There are times in life where we are challenged by situations that seem so daunting that we don’t know how or if we will survive. There are tests which provoke and annoy us, nearly bringing us to despair. Yet, we seem to always manage to get through them. Somehow we always find the strength, the tools and the inspiration to endure, to face our next challenge. Where does this ability to tolerate and move beyond unbearable situations come from? Chazal teach us that this comes inborn within us from the accomplishments of our ancestors. The gemara in Taanis relates that R’ Yochanan states “Yaakov avinu lo meis”- Yaakov did not die, so the gemara asks, “then was he eulogized, embalmed and interred for naught?” and proceeds to answer based on a pasuk in Yirmiah “And you, fear not, my servant Yaakov, says Hashem, and do not be dismayed, O Yisroel, for behold I save you from afar and your offspring from the land of their captivity, and Yaakov shall again be silent and at ease, and no one will frighten them” which compares Yaakov to his offspring, thus as long as his offspring exist so does he.
The Medrash in Eichah describes how after the destruction of the Bais Hamikdash the Avos and Moshe came to Hashem to complain about what He had allowed to happen to their people. Each one presented their case by relating the most significant sacrifice they made to Hashem and asked that in the merit of that sacrifice klal Yisroel be saved from galus. Yaakov’s claim, his self-defining sacrifice, was the effort and risks he took on behalf of his children. Withstanding life with his enemy and antithesis Lavan so he can have his children; protecting his children from his hating and murderous brother Esav; and then enduring the pain of the challenges of raising children. He closed by saying “for the majority of my days were in pain due to them, and now You won’t remember this for me and have pity on my children?”
Yaakov represents Torah, but not only Torah on its own, but also Torah as the balance of gemilas chesodim and avodah. The culmination of both and the existence created as the sum of the two. Tiferes; the splendor of Torah is the many different ways it’s observed. Some through chessed, others through avodah- some through tefillah and others by learning Torah, and yet others by simply living life by the rules of the Torah. Each path has its own value; every person is a unique individual with their own way of relating to Hashem and serving him. This is what Yaakov represents, the glory of Torah that can only be appreciated by validating every aspect of it, every manner of fulfilling it.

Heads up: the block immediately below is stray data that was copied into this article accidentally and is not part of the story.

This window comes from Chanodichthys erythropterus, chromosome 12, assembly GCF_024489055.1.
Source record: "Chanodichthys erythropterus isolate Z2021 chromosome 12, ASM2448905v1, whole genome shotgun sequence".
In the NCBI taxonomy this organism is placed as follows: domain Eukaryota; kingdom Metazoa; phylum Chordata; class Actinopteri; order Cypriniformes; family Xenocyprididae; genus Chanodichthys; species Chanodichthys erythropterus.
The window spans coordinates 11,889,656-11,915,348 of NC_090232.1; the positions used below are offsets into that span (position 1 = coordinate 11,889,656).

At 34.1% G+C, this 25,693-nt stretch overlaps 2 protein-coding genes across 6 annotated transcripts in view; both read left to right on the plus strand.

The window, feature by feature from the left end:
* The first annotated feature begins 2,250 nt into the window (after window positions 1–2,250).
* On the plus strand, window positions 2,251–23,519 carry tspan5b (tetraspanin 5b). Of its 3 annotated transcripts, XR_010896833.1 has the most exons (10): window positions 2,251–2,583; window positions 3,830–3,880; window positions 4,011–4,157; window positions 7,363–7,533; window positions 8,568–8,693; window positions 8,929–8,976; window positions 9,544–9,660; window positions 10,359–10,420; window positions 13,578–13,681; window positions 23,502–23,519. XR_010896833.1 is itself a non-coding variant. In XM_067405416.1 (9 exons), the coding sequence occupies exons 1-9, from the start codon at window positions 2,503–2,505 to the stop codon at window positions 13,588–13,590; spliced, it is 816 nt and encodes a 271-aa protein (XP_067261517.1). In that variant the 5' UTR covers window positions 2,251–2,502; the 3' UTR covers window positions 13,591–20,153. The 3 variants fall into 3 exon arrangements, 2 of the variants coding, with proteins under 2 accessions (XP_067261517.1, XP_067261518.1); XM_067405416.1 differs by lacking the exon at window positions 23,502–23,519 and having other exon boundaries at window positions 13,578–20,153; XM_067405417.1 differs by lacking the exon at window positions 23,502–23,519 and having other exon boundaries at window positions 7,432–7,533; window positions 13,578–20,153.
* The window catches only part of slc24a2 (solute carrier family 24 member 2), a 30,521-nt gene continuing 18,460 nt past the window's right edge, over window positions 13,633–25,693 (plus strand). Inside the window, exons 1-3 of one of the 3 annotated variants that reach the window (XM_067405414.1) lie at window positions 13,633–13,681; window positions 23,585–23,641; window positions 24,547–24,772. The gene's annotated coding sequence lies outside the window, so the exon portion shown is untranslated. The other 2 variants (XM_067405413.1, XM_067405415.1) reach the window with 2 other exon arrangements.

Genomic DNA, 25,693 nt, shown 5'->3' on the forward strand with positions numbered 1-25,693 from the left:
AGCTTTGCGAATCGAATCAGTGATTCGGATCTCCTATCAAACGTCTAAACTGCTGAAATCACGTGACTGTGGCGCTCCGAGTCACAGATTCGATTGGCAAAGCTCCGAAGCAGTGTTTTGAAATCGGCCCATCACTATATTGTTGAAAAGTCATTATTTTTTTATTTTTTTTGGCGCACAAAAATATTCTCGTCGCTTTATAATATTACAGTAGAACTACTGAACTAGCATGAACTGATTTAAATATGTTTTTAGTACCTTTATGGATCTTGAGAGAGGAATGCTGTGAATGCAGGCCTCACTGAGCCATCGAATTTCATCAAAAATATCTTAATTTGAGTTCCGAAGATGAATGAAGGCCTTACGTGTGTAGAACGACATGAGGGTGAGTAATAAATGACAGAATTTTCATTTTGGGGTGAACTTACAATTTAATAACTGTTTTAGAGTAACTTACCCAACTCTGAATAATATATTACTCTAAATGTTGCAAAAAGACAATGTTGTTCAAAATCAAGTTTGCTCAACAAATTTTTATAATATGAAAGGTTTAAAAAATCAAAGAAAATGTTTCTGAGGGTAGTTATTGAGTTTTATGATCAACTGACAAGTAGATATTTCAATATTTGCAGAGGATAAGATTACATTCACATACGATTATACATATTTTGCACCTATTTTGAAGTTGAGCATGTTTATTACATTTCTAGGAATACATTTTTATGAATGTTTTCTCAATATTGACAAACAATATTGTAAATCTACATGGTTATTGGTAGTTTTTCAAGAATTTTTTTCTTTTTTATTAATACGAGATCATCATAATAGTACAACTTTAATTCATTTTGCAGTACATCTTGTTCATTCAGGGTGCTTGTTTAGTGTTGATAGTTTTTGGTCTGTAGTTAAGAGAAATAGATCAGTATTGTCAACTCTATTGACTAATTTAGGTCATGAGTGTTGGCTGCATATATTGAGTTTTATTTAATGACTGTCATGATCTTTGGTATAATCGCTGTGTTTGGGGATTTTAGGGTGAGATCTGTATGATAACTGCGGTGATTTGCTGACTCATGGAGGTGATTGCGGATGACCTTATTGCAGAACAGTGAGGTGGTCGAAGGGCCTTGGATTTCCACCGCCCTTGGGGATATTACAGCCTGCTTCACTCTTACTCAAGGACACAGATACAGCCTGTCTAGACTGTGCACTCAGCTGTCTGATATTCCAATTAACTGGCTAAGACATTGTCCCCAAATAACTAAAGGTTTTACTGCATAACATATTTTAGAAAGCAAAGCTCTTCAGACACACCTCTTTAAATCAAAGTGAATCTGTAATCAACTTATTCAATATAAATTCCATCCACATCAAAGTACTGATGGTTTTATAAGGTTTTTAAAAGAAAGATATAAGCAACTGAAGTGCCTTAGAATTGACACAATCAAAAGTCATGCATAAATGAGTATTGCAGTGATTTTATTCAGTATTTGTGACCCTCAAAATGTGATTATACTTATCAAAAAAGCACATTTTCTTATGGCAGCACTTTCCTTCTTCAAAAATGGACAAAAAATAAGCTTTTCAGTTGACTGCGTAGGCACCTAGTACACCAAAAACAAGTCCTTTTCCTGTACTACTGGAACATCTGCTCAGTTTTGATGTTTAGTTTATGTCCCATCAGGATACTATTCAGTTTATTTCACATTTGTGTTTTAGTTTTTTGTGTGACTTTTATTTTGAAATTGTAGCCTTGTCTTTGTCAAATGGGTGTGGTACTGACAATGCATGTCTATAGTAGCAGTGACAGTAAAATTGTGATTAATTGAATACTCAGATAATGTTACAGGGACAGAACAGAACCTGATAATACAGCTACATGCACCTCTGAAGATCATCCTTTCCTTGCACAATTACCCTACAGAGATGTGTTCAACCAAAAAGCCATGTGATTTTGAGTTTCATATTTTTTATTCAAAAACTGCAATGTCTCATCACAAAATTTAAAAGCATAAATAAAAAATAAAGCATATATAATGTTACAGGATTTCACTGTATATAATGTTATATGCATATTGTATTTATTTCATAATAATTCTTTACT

But, the more paths the more barricades and stumbling blocks there are. Thus in order for Yaakov to truly be the progenitor of klal Yisroel, a multitude of entities each with their own path, he had to enable us to successfully make our journey. In order to accomplish this he had to spend his life suffering through all the difficulties that would befall his offspring while maintaining his direction. This is what Yaakov meant when he said most of his life was spent in the pain of raising his children. To be a father means to take risks, to make sacrifices and suffer in order that your child can succeed. And Yaakov avinu, the final and pinnacle of the avos, the one after whom our nation is called, did that for all of us.
The gemara teaches us that although we are prohibited from referring to Avraham as Avram once his name was changed, we may still call Yaakov by that name even after his name was changed to Yisroel. It explains that once Avraham’s name was changed the Torah never calls him Avram again. Yaakov however, is continued to be called such even after his name change. A name, shem, is a description of what something is, a revelation of something’s essence. It comes from the same root as sham, there, because it tells you what lies therein. We are defined, more than by what we accomplish on our own, but by what we do for others and what others are able to accomplish because of what we do for them. Yaakov reached the highest level of serving Hashem on his own, he became Yisroel. But more significantly he was a father; he paved the way for his progeny to follow in his footsteps, each in their own way. He gave us the implements necessary to make it through our “Yaakov” stage, and advance to becoming a “Yisroel”; making it “there”, to the destination. Avram had no place once Avraham came to be; but Yaakov is still needed, even with Yisroel. We are reliant on him for the strength to cope with whatever situation we are tested with.
Hence we can read the pasuk in our parsha as follows: “v’eileh shemos b’nei Yisroel”- and there are those who have made it “there”, they have reached their destinations and have become their own “Yisroel”. “Haba-im mitzraimah”- but still they suffer on behalf of others, they are meitzar themselves for the sake of the rest of klal Yisroel’s achievement, “eis Yaakov”- they are fulfilling what it means to be like Yaakov avinu. “Ish ubaiso ba’u”- they enable every man and every member of their households to also come to that place.
Yaakov avinu spent his life braving painful experiences enabling our endurance. Thus when we take advantage of the heritage that he left us, when we use the courage to face whatever comes our way, when we utilize the tools he embedded in us, we continue his legacy and bring his efforts to fruition. There is a rule in the gemara known as “ain hekesh l’mechtza”- any comparison goes both ways. Yaakov made his life about enabling our continuance, and when we follow in his ways we ensure his continuance. Thus as long as we, his offspring, remain living in accordance to his values and the Torah that he manifested; Yaakov continues to live on through us.